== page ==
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How Should We Treat Risks? The Hierarchy of Controls

The hierarchy of controls is based on the concept that not all risk treatments are equally effective. For example a handrail at the top of a cliff (engineering solution) is going to be more effective than putting up a sign to stay away from the edge of the cliff (an administrative risk treatment).

In order of priority it is best to:

  • Eliminate the risk

  • Substitute the source of the risk

  • Isolate the resources from the risk

  • Engineer barriers to protect from the risk

  • Administrative controls to protect resources

  • Protective equipment when exposed to the risk

In many risk settings, the objective is to render the risk ALARP. This stands for As Low As Reasonably Practicable. You can find out more about ALARP in this article on my main website.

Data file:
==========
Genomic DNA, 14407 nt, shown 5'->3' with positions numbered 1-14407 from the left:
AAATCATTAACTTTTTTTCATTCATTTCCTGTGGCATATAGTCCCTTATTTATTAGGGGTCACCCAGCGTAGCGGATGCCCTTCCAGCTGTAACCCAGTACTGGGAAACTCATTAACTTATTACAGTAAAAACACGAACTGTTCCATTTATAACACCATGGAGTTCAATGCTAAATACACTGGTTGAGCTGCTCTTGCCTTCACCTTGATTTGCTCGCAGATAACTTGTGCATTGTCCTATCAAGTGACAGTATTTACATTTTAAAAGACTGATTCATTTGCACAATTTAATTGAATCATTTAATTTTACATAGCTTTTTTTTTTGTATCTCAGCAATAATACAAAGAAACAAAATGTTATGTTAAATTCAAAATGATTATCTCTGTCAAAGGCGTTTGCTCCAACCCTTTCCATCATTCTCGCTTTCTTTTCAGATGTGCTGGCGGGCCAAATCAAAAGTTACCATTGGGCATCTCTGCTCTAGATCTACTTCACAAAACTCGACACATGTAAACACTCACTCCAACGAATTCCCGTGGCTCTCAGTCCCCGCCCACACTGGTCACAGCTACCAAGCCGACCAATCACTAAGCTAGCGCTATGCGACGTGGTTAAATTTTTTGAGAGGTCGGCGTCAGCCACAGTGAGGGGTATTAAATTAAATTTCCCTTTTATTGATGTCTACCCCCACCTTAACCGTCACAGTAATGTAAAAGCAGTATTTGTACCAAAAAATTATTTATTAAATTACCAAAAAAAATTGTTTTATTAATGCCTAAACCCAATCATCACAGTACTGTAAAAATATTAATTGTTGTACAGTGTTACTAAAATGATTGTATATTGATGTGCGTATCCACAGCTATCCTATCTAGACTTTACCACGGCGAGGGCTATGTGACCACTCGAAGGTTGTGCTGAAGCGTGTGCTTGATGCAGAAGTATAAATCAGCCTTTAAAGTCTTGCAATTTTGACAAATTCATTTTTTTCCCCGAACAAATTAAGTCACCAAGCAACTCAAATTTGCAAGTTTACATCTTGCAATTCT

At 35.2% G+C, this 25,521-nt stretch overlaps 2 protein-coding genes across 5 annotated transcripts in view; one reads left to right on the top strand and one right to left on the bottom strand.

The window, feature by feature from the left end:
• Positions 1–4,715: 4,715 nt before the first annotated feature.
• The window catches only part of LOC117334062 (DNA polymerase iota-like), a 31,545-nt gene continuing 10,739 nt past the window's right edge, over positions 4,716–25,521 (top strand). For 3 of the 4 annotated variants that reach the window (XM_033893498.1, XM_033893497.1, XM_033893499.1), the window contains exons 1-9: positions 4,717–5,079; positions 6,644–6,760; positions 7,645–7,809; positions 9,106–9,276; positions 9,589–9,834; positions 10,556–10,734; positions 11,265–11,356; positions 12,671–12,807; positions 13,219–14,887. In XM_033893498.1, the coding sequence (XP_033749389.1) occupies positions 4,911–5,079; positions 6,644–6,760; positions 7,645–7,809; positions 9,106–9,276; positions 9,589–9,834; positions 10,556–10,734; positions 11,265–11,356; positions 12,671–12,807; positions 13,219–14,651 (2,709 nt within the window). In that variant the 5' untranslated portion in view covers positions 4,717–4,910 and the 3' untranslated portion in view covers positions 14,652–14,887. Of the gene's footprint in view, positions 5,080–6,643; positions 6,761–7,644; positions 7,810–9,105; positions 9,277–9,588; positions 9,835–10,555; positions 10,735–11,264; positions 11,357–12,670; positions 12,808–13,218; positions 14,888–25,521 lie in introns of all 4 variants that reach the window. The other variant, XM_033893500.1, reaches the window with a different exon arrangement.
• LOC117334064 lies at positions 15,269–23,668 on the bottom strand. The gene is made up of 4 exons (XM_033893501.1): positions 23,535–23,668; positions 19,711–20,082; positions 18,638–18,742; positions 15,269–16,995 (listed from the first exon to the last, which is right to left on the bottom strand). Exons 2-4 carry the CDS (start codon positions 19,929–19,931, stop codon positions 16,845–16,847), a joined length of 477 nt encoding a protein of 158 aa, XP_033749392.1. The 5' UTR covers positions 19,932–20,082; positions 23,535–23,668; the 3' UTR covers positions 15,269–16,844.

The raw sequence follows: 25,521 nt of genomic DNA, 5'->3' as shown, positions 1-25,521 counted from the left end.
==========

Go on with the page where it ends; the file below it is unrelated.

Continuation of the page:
The term has been enshrined in UK case law since the case of Edwards v. National Coal Board in 1949.The ruling was that the risk must be significant in relation to the sacrifice (in terms of money, time or trouble) required to avert it: risks must be averted unless there is a gross disproportion between the costs and benefits of doing so.

As Low as Reasonably Practicable (ALARP) is a level of risk that is tolerable and cannot be reduced further without expenditure of costs disproportionate to the benefit gained or where the solution is impractical to implement.

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